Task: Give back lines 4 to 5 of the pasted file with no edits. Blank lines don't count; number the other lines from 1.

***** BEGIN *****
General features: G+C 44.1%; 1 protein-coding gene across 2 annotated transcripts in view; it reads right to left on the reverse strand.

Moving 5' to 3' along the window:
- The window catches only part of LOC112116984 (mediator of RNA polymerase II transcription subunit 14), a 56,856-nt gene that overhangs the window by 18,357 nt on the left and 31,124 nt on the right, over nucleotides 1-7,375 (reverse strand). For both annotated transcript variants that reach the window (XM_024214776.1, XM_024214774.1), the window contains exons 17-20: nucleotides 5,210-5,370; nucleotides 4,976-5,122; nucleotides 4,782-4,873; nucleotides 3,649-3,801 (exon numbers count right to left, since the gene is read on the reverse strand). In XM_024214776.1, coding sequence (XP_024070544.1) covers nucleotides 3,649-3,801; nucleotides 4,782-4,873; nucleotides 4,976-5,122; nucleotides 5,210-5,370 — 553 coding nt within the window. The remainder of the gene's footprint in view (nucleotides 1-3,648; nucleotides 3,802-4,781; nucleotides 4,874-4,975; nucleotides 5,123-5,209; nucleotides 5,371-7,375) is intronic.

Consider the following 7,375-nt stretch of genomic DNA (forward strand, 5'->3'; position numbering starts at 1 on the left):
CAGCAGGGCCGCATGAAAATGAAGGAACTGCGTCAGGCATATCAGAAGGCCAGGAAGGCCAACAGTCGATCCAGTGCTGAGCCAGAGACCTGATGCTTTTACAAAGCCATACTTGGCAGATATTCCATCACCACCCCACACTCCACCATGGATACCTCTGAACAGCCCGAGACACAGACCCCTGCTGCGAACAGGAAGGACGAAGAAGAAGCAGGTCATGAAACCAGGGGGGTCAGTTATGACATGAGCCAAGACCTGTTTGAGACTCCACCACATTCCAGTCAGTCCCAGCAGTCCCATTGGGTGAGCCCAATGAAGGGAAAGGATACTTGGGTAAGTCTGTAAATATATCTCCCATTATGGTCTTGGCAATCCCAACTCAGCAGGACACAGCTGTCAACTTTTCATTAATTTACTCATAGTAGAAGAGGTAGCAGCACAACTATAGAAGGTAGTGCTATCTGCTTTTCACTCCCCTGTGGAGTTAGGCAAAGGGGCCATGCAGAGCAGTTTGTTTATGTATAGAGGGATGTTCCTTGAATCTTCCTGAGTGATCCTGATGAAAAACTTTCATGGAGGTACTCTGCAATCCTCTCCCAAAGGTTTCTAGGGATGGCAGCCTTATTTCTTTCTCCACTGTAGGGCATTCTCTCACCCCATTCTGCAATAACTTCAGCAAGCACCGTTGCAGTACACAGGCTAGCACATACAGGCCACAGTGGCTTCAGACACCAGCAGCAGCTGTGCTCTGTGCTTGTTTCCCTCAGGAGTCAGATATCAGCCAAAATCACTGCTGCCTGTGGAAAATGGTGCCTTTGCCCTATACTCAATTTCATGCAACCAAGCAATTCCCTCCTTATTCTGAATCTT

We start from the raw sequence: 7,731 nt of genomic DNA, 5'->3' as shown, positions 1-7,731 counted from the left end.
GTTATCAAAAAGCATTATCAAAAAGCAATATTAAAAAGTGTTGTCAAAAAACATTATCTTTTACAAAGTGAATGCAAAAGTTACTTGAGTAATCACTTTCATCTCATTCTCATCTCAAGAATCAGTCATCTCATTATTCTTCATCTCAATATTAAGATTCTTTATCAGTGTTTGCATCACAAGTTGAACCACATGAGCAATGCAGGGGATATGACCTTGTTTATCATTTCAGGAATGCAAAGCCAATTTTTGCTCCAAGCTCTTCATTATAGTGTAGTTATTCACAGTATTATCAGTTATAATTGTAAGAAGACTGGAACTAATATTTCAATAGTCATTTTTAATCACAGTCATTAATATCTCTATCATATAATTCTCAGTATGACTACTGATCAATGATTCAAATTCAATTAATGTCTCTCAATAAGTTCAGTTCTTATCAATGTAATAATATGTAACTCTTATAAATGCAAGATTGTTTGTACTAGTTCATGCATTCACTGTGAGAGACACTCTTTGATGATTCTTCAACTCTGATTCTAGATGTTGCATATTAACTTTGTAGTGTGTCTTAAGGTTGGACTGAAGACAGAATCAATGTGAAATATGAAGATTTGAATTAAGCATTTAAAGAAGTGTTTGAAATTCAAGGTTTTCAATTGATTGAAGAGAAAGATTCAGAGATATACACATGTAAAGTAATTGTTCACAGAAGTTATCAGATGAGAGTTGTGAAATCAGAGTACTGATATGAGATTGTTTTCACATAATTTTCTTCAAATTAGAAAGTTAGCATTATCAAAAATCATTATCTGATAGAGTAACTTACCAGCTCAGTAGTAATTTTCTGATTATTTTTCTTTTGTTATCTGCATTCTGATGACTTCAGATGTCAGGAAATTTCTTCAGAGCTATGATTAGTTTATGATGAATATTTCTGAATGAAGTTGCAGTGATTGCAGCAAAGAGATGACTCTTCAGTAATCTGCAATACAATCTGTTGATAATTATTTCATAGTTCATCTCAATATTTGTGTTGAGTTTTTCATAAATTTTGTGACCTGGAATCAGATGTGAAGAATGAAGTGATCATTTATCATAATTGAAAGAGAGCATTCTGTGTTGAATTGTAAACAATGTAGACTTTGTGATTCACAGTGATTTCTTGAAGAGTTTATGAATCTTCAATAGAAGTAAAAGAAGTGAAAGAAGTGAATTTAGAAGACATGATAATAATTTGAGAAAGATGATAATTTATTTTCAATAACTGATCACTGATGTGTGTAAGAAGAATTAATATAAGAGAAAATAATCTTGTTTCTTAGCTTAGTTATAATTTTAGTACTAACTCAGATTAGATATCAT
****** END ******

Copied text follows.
Consider the following 7,375-nt stretch of genomic DNA (forward strand, 5'->3'; position numbering starts at 1 on the left):
CAGCAGGGCCGCATGAAAATGAAGGAACTGCGTCAGGCATATCAGAAGGCCAGGAAGGCCAACAGTCGATCCAGTGCTGAGCCAGAGACCTGATGCTTTTACAAAGCCATACTTGGCAGATATTCCATCACCACCCCACACTCCACCATGGATACCTCTGAACAGCCCGAGACACAGACCCCTGCTGCGAACAGGAAGGACGAAGAAGAAGCAGGTCATGAAACCAGGGGGGTCAGTTATGACATGAGCCAAGACCTGTTTGAGACTCCACCACATTCCAGTCAGTCCCAGCAGTCCCATTGGGTGAGCCCAATGAAGGGAAAGGATACTTGGGTAAGTCTGTAAATATATCTCCCATTATGGTCTTGGCAATCCCAACTCAGCAGGACACAGCTGTCAACTTTTCATTAATTTACTCATAGTAGAAGAGGTAGCAGCACAACTATAGAAGGTAGTGCTATCTGCTTTTCACTCCCCTGTGGAGTTAGGCAAAGGGGCCATGCAGAGCAGTTTGTTTATGTATAGAGGGATGTTCCTTGAATCTTCCTGAGTGATCCTGATGAAAAACTTTCATGGAGGTACTCTGCAATCCTCTCCCAAAGGTTTCTAGGGATGGCAGCCTTATTTCTTTCTCCACTGTAGGGCATTCTCTCACCCCATTCTGCAATAACTTCAGCAAGCACCGTTGCAGTACACAGGCTAGCACATACAGGCCACAGTGGCTTCAGACACCAGCAGCAGCTGTGCTCTGTGCTTGTTTCCCTCAGGAGTCAGATATCAGCCAAAATCACTGCTGCCTGTGGAAAATGGTGCCTTTGCCCTATACTCAATTTCATGCAACCAAGCAATTCCCTCCTTATTCTGAATCTT